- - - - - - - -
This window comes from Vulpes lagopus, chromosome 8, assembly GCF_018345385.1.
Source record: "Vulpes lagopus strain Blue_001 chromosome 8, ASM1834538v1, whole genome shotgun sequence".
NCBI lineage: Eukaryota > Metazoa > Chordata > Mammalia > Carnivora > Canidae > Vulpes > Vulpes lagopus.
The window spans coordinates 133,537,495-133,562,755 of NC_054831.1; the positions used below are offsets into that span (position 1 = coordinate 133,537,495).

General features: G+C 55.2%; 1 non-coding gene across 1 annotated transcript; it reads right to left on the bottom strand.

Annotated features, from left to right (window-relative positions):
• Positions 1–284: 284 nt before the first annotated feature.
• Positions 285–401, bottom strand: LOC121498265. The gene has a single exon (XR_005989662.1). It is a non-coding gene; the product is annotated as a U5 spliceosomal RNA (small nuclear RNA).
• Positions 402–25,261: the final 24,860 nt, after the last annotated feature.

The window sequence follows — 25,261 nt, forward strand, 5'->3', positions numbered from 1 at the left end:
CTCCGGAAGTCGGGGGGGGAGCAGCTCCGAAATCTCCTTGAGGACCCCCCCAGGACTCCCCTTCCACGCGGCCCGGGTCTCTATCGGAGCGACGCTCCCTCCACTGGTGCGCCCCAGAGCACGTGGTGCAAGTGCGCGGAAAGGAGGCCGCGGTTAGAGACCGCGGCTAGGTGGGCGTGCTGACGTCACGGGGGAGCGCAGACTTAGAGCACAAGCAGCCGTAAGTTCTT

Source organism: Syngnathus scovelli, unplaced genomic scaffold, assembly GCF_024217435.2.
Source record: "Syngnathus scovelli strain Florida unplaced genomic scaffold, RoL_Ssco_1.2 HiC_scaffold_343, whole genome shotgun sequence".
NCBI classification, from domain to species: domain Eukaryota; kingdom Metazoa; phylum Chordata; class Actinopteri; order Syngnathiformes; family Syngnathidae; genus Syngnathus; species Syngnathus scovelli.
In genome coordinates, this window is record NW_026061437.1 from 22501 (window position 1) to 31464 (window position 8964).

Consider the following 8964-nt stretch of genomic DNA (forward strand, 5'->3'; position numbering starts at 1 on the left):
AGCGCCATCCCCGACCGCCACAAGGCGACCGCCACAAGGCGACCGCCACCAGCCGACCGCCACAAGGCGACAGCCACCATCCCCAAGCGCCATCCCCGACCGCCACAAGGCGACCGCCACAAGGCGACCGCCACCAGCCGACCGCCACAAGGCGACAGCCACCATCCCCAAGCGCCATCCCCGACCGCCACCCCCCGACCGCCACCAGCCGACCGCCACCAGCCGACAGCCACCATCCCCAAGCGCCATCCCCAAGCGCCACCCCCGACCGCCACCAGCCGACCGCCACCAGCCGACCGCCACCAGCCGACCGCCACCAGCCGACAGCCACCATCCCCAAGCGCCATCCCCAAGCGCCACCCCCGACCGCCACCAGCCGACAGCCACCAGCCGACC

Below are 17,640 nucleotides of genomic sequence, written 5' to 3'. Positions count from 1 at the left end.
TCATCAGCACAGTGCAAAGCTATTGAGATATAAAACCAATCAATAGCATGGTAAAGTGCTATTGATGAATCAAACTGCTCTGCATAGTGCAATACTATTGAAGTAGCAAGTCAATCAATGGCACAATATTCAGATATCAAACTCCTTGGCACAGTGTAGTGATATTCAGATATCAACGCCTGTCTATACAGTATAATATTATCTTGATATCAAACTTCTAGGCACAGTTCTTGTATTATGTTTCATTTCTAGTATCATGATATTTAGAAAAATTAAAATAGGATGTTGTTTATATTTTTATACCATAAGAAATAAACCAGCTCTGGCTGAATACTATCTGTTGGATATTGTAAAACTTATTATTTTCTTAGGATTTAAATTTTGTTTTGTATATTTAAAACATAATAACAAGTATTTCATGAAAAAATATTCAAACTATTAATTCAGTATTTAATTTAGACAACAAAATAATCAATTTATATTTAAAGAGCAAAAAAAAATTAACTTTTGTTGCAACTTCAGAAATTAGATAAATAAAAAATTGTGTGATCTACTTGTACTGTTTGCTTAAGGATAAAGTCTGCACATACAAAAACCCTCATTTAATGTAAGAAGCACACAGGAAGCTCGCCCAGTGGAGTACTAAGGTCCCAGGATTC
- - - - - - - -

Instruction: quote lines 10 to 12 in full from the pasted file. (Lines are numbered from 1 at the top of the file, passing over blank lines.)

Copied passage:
The window sequence follows — 25,261 nt, forward strand, 5'->3', positions numbered from 1 at the left end:
CTCCGGAAGTCGGGGGGGGAGCAGCTCCGAAATCTCCTTGAGGACCCCCCCAGGACTCCCCTTCCACGCGGCCCGGGTCTCTATCGGAGCGACGCTCCCTCCACTGGTGCGCCCCAGAGCACGTGGTGCAAGTGCGCGGAAAGGAGGCCGCGGTTAGAGACCGCGGCTAGGTGGGCGTGCTGACGTCACGGGGGAGCGCAGACTTAGAGCACAAGCAGCCGTAAGTTCTT

Source organism: Syngnathus scovelli, unplaced genomic scaffold, assembly GCF_024217435.2.